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VIEWPOINT: District working to create design thinkers


One of the challenges we face in education is how to approach professional development in a way that meets the needs of teachers who are at varying points in their level of experience and careers, while ensuring we are keeping pace with the changing needs of our students. As educators, we understand how to deliver content, but teachers don't always have an extended period of time to learn and reflect, which demands a different approach for the training and new learning to be effective. Capitalizing on the concepts of design thinking is one of the ways we help all teachers learn new skills. It will also improve and refine their problem-solving abilities to create a deeper understanding of what each of their students need to truly personalize the educational experience.

Brian Boothe, our director of professional development and accountability, recently created a guide outlining how and why we are using design thinking as a professional development tool as we implement standards-based instruction. The remainder of this column is from the guide and provides detail on the process of design thinking.

Design thinking is difficult to pin down through one definition or process. The general process is described below, but it is important to know that it is "a complex and nuanced approach to learning rather than a checklist of executable tasks. When executed with a clear understanding of its purpose as a method for fostering empathy, creativity and innovation, design thinking can be a powerful tool for learning and change." (Lahey, 2017)

In design thinking, participants first learn to observe interactions and interview people. The purpose of this phase is to deeply understand what a person is doing, thinking and feeling. The phase is empathy, where you can understand what it feels like to be in someone else's shoes or to live their lives.

The second phase is to define what the person is thinking, feeling or doing. This phase takes time to reflect and think through what has been observed. You need to ask, what challenge is the person truly facing?

The third phase is to ideate. This means once the challenge a person is facing is identified, one attempts to come up with as many ideas as possible to overcome the challenge. Some of the ideas may be awful or unrealistic. Some of them might be great. The idea is to allow participants to unlock the creativity in all of us. This helps to overcome the barriers that often prevent ideas from coming out.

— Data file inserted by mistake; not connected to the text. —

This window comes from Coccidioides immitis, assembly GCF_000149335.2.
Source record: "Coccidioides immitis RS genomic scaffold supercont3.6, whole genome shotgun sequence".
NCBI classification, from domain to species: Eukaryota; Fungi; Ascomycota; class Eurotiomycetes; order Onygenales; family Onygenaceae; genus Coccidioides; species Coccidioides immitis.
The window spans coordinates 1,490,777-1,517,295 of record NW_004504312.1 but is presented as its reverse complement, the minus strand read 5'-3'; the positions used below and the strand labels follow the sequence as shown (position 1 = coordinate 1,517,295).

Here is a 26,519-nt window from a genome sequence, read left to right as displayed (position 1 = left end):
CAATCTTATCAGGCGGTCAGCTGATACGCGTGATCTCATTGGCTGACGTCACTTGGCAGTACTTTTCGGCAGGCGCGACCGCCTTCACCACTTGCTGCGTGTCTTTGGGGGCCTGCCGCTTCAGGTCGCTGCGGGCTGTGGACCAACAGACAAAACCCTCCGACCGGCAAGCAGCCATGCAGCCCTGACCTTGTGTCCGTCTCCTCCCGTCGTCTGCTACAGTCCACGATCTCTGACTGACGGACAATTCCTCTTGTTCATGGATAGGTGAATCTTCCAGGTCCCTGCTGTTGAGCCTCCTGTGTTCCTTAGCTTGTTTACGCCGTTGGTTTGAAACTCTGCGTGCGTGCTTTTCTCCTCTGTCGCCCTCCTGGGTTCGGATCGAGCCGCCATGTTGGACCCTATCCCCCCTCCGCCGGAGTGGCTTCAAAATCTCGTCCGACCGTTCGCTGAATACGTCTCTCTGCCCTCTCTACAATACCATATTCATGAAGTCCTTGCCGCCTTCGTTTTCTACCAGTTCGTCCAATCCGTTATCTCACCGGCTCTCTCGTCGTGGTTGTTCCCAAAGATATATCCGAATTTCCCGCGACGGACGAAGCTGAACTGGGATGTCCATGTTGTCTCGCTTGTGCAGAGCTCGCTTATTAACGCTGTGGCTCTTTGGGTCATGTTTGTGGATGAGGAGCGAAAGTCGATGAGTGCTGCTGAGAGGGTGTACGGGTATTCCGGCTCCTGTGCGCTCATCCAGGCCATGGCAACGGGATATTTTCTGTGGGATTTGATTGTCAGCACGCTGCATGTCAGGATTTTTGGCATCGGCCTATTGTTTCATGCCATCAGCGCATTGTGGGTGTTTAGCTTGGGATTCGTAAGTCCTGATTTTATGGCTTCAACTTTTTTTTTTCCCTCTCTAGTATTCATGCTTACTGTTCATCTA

The fourth phase is to prototype the idea. This means creating a rough representation of the idea so it is concrete enough for people to react to. This rough prototype is created to gather feedback and understand what works in the idea and what doesn't.

Using this feedback, the final phase is testing. Modify the idea based on feedback to create the first version of the idea. To find out if this idea is successful, put it out into the world to see how it works. In this testing phase, the idea is not done or final, but is still gathering feedback. It remains open to feedback and questioning in the real world and is often called a pilot.

During these five phases, participants are challenged to think, react, work together in a team and listen to real people. "We know that if we can get individuals to stick with the methodology a while, they will end up doing amazing things. They come up with breakthrough ideas or suggestions and work creatively with a team to develop something truly innovative. They surprise themselves with the realization that they are a lot more creative than they thought. That early success shakes up how they see themselves and makes them eager to do more." (Kelley, 2013)

We are pleased with the outcome of a few of the challenges that we've worked through using design thinking already in District 833. We've changed the model for all day professional development for staff (EdCamps). We're using it to change processes in technology, to study actions related to the achievement gap and through the first production of the PreK and kindergarten progress reports. Design thinking is becoming the district's format to create deeper meaning and greater understanding in much of the work we do. I encourage you to observe our efforts and note the improved outcomes of our efforts.

Scott Wente

Scott Wente has been editor at the South Washington County Bulletin since 2011. He worked as a reporter at other Forum Communications newspapers from 2003 to 2011.

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